CEO calls for impartial foreign investment policy

CEO calls for impartial foreign investment policy

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The head of an award-winning real estate group has called for a fairer foreign investment policy that offers both overseas and Australian investors equal opportunities.

Starr Partners CEO Douglas Driscoll said the need for an even playing field has become more urgent as foreign investment’s impact on the local market has become more severe for Australians.

Mr Driscoll believes there are five improvements that could solve the problem and provide equal opportunities for both types of investor.

The first, he said, would be to introduce a levy.

“Last year, the government introduced a tax for overseas investors, but in my opinion, this should be increased,” he said.

“Australian residents are forced to pay for extras such as stamp duty when they buy property and I believe overseas investors should have to pay even more levies than local buyers.”

He said more needs to be done to regulate the number of properties on Australian soil that are sold to overseas investors, adding that a cap should be introduced to achieve this.

“It’s a bit of a mockery if Chinese investors can only buy two properties in some of their own provinces, but they can come to Australia and can buy 10,” he said.

Mr Driscoll added that there were a handful of high-profile and high-net worth cases last year that were intentionally made public to oust some illegal transactions; however, he believes that many more may have gone unnoticed.

“We know that illegal transactions are taking place because of these cases, and that these acquisitions by foreign investors breach regulations,” he said.

“We need to take a harder look into where the money is coming from, as there has been some suggestion that it’s not always clean. The UK government, for example, has implemented money laundering checks and Australia should be doing the same.”

More equitable financing rules around the acquisition process, should also be introduced, he said.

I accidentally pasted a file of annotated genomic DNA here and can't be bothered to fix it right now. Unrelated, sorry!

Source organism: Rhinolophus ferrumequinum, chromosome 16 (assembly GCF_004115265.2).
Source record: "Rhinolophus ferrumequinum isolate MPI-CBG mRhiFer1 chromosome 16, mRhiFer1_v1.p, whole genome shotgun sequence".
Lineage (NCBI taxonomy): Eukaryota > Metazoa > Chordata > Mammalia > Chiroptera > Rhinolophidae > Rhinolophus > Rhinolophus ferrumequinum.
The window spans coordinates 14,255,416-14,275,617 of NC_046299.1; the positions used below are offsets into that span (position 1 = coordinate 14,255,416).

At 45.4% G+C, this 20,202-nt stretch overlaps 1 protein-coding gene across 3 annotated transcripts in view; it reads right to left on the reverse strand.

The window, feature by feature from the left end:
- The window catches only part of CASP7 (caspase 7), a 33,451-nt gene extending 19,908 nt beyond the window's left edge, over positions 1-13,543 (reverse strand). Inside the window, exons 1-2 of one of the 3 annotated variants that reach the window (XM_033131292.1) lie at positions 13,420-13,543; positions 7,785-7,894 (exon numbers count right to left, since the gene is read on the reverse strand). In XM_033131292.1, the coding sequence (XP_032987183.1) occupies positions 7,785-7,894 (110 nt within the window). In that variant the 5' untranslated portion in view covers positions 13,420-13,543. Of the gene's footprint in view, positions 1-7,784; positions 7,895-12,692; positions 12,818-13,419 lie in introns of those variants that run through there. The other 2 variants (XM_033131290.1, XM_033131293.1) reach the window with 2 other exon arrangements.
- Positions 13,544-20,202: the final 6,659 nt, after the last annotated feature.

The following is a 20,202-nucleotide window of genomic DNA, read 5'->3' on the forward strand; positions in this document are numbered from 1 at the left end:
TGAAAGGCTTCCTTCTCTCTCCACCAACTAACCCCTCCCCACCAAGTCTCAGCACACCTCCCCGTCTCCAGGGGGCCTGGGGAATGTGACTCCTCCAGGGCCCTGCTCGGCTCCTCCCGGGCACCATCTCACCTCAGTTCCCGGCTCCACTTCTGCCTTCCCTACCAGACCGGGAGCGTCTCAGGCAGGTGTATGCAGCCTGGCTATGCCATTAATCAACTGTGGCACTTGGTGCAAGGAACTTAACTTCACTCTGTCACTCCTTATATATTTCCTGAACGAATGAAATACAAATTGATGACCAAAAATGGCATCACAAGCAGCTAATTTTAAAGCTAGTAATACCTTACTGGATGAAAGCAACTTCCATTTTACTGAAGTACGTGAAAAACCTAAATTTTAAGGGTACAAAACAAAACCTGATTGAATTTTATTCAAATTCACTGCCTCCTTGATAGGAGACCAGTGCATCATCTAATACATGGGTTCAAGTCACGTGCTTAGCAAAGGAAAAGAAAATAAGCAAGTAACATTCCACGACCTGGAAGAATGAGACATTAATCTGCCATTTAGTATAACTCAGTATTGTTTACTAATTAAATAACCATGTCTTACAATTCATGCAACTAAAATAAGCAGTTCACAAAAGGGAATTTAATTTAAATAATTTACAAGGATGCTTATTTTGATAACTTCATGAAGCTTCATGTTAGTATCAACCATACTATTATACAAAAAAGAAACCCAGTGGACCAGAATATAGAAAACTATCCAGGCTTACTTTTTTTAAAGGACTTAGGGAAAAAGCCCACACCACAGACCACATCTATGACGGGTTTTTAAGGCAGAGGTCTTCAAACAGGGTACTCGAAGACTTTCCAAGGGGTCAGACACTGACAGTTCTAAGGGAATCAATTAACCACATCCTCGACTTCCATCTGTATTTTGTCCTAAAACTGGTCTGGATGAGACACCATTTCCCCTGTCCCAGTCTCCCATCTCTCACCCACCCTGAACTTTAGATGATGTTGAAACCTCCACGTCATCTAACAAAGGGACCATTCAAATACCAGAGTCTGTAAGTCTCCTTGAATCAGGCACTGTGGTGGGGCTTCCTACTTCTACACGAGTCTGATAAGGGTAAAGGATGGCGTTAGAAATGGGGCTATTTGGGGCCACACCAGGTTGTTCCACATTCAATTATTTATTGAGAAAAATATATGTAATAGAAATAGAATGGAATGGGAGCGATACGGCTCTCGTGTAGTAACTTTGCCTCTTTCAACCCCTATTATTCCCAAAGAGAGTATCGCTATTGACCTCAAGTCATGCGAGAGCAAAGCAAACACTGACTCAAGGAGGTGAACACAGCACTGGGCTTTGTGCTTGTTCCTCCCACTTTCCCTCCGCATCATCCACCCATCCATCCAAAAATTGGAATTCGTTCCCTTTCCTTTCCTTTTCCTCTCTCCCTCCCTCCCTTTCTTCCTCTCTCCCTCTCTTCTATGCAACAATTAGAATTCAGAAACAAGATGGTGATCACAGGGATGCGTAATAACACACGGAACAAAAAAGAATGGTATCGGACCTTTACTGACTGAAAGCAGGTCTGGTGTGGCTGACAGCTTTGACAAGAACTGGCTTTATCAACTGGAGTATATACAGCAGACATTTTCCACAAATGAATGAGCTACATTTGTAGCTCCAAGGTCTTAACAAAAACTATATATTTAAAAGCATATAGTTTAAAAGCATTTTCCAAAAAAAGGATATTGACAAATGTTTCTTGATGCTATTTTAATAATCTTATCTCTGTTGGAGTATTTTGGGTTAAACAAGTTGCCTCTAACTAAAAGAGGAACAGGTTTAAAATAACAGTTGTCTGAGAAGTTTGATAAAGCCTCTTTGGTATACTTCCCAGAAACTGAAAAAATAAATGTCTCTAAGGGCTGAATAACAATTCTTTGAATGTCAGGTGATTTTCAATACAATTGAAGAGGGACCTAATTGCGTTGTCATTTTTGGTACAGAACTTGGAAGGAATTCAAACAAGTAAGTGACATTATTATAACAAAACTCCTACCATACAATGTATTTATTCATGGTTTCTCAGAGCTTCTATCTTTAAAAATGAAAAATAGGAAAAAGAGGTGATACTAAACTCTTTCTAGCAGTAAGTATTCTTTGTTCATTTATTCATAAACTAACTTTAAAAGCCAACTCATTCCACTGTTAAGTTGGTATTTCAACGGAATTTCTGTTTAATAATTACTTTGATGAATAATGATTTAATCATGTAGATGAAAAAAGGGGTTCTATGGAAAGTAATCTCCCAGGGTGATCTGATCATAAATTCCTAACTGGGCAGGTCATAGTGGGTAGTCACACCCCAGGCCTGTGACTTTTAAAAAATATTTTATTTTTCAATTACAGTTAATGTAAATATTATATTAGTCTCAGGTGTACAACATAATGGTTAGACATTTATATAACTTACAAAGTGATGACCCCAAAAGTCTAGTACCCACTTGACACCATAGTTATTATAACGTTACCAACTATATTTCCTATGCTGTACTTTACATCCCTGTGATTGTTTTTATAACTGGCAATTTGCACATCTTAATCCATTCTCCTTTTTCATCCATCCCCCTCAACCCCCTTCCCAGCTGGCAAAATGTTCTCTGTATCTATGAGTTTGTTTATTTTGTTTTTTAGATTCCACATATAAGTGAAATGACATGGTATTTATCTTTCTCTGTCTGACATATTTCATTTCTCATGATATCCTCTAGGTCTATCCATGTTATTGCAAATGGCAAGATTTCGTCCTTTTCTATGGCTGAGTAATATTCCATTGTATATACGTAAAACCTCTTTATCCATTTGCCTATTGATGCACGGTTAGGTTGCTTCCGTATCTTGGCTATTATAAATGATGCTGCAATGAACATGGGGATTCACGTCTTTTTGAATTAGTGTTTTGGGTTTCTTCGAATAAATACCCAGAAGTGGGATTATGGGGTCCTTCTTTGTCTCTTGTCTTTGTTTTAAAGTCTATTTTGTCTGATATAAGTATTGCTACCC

“As it currently stands, financing is not fair for the local investor,” Mr Driscoll noted. “We know that a Chinese financial institution based in Australia offers zero deposit home loans for Chinese investors purchasing Australian property.

“Here, under new macroprudential guidelines, we have Australian residents now required to pay a 20 per cent deposit on an investment property whilst international buyers can completely circumnavigate the system.

“It’s ludicrous," he said. "All buyers should be on a level playing field in the process and financial aspect.”

Finally, Mr Driscoll believes a percentage of developments should have to be sold to Australian residents.

“Up until 2008, developers had to sell a portion of properties to Australian residents. This [requirement was] lifted in the GFC, but it’s my view that we should re-establish it and place a limit on how many investments they can buy,” he said.

“It’s increasingly common for foreign investors to buy and develop or redevelop, then sell property on Australian soil offshore or to international investors with Australian residents sometimes not even getting a look in.

“We need to look at the vulnerability of our market – does selling too much to overseas investors make us become vulnerable to factors outside of our control?” Mr Driscoll asked.

“Don’t get me wrong: we should still openly invite foreign investment. I just believe it should come with more restriction and regulation.”

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